Saturday, November 3, 2012

A treadle transformation

Wow, I can't believe how long it's been since I've posted. My life has taken off in some unexpected directions this year, pushing my art to the sidelines, but I'm slowly getting back to creating.


Rusty, but solid
One of the things I enjoy when participating in art shows and festivals is doing demonstrations on my treadle. Until recently, I've juggled machines around to take for demos, but I really wanted a dedicated setup that would be easy to transport. Over time I've acquired a Singer 15-30 machine that is a duplicate of my favorite for free-motion quilting, an ugly, but functional treadle top without any drawers and a rather rusty treadle base.

Here's how I transformed the base:

you can see the rust flakes
Working outdoors, I brushed all the loose dirt from the treadle. Then, using two different sizes of wire brushes, I brushed every area, removing all the loose rust. Then I rinsed it completely with water to remove the residue.

As soon as it dried (an hour or so) I began coating the entire base with a rust converter (sold under different brand names in the automotive department). The rust converter chemically converts any remaining rust into a matte black primer. It also goes on as a milky liquid, making it easier to see where you apply it.

after wire brushing
After making sure the base was completely coated, I let it dry overnight. Usually, I leave it at this, the primer makes a good looking finish for a treadle and holds up well. But because the treadle will play double duty as a vanity in my bedroom when not on the road, I decided to dress it up a little more.

I covered the Singer name and logos with paper, then set the base upside down. Using a good quality spray paint appropriate for metal, I gave it a first coat of spray paint. After it completely dried, I turned the base right side up and sprayed everywhere that needed additional coverage. I should have covered moving joints, but just avoided spraying directly on them, then made sure to move the treadle and wheel after painting.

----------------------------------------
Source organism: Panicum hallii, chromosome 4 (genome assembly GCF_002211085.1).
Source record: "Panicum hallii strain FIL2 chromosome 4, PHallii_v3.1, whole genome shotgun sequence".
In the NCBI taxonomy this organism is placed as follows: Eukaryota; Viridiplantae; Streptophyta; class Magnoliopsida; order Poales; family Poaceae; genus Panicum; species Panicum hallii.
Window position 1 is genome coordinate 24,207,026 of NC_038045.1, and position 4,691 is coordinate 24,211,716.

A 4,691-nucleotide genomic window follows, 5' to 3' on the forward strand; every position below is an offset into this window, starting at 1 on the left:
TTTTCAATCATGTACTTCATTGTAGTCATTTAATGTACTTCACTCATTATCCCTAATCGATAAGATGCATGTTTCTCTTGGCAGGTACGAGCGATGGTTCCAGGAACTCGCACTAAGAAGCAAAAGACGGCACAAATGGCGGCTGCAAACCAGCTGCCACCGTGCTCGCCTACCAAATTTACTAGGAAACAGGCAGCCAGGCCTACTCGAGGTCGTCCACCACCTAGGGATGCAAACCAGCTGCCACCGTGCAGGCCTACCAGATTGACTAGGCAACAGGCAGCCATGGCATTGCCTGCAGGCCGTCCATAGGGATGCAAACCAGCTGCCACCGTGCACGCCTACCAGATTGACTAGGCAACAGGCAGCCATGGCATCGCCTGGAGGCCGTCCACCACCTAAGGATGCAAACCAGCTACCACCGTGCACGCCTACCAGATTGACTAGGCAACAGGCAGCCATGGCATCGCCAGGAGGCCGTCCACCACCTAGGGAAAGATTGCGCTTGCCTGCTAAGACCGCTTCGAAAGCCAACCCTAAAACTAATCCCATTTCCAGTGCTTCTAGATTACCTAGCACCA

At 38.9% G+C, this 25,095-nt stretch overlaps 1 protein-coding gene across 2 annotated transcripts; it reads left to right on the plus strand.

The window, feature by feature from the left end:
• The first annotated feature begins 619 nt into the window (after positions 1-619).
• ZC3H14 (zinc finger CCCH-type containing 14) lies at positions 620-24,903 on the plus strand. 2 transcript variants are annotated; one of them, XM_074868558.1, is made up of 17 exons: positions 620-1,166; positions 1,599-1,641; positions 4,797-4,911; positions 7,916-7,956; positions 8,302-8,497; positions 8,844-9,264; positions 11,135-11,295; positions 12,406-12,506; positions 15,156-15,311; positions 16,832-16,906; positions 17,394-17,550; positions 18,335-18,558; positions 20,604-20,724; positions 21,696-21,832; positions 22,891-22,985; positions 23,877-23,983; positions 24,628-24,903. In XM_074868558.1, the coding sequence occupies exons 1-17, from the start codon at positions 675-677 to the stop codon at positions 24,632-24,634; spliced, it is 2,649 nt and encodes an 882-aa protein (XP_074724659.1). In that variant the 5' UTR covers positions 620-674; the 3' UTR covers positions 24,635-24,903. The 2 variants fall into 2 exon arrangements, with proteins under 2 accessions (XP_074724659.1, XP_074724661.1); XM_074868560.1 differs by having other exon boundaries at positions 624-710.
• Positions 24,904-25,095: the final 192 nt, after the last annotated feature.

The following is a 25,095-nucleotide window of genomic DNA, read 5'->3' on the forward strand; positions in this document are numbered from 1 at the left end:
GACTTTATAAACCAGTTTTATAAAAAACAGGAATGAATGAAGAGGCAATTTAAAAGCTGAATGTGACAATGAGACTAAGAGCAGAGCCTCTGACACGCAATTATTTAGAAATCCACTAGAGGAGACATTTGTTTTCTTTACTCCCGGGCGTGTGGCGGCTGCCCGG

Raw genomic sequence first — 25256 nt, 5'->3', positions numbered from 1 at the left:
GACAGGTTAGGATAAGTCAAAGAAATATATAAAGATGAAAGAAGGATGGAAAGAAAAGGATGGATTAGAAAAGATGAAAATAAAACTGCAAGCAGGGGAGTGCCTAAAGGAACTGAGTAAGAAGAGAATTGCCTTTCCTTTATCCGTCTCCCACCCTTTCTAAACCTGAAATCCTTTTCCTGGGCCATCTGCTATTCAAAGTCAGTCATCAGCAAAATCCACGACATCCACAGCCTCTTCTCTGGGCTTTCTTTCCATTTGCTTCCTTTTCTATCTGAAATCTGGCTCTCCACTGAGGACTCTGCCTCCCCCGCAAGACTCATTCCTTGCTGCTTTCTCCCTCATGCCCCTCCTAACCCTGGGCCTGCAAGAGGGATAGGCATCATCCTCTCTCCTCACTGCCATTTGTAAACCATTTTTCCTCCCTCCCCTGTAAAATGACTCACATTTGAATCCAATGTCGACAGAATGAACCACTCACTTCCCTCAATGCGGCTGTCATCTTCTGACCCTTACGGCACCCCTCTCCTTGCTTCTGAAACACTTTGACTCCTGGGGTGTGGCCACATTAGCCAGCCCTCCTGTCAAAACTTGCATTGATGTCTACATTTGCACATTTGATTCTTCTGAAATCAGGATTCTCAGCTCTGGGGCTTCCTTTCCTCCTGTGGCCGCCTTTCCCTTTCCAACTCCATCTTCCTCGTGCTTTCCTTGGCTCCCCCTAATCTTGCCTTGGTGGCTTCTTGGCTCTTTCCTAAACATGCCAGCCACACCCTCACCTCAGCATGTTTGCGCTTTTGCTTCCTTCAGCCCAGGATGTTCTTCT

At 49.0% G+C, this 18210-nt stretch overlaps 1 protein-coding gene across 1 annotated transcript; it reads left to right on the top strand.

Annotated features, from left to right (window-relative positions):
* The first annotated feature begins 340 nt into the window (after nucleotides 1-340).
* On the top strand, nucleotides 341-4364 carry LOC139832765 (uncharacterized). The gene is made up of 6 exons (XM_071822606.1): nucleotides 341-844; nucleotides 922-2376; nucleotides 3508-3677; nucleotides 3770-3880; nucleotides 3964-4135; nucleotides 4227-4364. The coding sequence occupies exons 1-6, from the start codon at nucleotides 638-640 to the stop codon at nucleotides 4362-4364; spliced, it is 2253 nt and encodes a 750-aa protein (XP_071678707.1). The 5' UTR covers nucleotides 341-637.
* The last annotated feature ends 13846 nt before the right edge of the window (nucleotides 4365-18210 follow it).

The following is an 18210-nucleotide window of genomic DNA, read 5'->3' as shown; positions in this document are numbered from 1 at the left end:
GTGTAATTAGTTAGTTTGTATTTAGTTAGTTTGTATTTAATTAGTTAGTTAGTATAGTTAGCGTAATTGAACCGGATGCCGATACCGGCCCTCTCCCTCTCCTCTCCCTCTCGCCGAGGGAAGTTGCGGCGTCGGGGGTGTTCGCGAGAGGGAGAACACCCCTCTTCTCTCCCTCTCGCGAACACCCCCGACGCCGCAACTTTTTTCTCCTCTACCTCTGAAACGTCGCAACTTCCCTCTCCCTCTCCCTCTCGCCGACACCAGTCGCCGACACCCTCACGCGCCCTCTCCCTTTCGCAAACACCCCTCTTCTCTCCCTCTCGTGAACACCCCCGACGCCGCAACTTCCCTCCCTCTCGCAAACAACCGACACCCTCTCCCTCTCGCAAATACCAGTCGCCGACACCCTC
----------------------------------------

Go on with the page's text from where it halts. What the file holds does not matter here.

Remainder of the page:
applying the rust converter
After letting it dry overnight, I brought it indoors, then let it sit a couple more days before tackling the logos. Using a gold hobby paint, I painted the letters of Singer and the logos on each side.

One note on this, please don't take it as an endorsement to take the first treadle machine you find and start painting it up. Good quality, intact, treadle machines are getting harder to find. My philosophy is that the older and rarer the machine, the less I do with it, and I never do anything that can't be reversed to the condition I find a machine. 


after spray painting




with painted logo

Finished!
I'll try to be back soon with some art!


3 comments:

Missy Shay said...

I like it! It is hard to decide whether or not to leave one the way it looks, or if it is bad, just to paint it and make it look pretty!

Cheryl's Teapots2Quilting said...

I knew you'd been missing, but, I didn't realize for how long. Hope all is well. It's been a crazy, busy year. The color suits you well. Can't wait to see what you do with the top. I have a machine that is missing half it's paint and the decals (what is left of them) are silvered. I'd paint her if I knew how.

Vicki Smith said...

Missy, thanks! I usually just leave it black, but thought I'd have a little fun with this one. It should get lots of attention when I do demos, too.

Cheryl, yes, things are fine. We opened a second restaurant early this year and I've been much more involved in day to day operations than originally planned.

The top is fine for sewing, but missing some veneer on the right side. I haven't decided what to do with it yet.